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Einstein–Maxwell–Dirac equations (EMD) are related to quantum field theory. The current Big Bang Model is a quantum field theory in a curved spacetime. Unfortunately, no such theory is mathematically well-defined; in spite of this, theoreticians claim to extract information from this hypothetical theory. On the other hand, the super-classical limit of the not mathematically well-defined QED in a curved spacetime is the mathematically well-defined Einstein–Maxwell–Dirac system. (One could get a similar system for the Standard Model.) As a super theory, EMD violates the positivity condition in the Penrose–Hawking singularity theorems. Thus, it is possible that there would be complete solutions without any singularities – Yau has in fact constructed some. Furthermore, it is known that the Einstein–Maxwell–Dirac system admits of solitonic solutions, i.e., classical electrons and photons. This is the kind of theory Einstein was hoping for. In fact, in 1929 Weyl wrote Einstein that any unified theory would need to include the metric tensor, a gauge field, and a matter field. Einstein considered the Einstein–Maxwell–Dirac system by 1930. He probably didn't develop it because he was unable to geometricize it. It can now be geometricized as a non-commutative geometry; here, the charge e and the mass m of the electron are geometric invariants of the non-commutative geometry analogous to pi.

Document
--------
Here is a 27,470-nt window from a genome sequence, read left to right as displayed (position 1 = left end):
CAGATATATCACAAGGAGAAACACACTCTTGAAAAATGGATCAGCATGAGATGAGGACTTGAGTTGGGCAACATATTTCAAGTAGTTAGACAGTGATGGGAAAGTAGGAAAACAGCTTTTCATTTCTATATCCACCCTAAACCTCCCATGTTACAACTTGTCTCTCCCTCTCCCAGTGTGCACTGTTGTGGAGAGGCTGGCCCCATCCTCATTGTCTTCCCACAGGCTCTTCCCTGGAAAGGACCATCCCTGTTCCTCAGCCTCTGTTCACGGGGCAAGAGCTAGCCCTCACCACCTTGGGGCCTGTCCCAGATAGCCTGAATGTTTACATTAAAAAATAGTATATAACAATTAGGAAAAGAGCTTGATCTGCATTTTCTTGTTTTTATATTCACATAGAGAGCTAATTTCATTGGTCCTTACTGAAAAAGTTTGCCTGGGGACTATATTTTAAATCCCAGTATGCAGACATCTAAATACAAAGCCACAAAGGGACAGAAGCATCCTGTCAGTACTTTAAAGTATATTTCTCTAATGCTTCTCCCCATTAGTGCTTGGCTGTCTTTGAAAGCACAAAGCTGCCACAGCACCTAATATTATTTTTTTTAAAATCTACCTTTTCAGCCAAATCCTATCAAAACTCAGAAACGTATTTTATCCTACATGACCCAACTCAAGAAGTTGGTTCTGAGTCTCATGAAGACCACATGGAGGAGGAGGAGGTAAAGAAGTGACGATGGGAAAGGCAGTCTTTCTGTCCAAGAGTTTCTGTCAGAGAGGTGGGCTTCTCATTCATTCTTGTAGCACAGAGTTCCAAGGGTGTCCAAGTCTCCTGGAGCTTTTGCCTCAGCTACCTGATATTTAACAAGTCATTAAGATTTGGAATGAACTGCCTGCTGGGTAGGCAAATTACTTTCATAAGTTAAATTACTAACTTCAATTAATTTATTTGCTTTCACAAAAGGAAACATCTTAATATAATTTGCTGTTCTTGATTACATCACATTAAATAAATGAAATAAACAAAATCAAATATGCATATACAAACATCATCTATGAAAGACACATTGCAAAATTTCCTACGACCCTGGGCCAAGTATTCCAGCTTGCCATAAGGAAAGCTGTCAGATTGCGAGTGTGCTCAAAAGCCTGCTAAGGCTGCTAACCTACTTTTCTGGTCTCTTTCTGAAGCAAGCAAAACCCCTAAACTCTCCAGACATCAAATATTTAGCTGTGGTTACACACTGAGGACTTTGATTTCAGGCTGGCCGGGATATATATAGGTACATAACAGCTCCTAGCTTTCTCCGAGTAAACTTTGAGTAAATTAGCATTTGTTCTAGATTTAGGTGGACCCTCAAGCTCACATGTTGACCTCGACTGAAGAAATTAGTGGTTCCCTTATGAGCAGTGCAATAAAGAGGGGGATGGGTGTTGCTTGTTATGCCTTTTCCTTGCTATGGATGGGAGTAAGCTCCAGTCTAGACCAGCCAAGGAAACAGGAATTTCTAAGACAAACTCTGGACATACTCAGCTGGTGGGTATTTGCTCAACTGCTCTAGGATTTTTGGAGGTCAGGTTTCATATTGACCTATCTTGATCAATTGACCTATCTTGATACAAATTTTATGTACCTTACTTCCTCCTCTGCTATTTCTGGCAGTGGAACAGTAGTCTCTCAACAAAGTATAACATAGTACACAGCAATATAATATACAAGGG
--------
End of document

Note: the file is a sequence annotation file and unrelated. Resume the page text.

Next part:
The Einstein–Yang–Mills–Dirac Equations provide an alternative approach to a Cyclic Universe which Penrose has recently been advocating. They also imply that the massive compact objects now classified as Black Holes are actually Quark Stars, possibly with event horizons, but without singularities.
One way of trying to construct a rigorous QED and beyond is to attempt to apply the deformation quantization program to MD, and more generally, EMD. This would involve the following.
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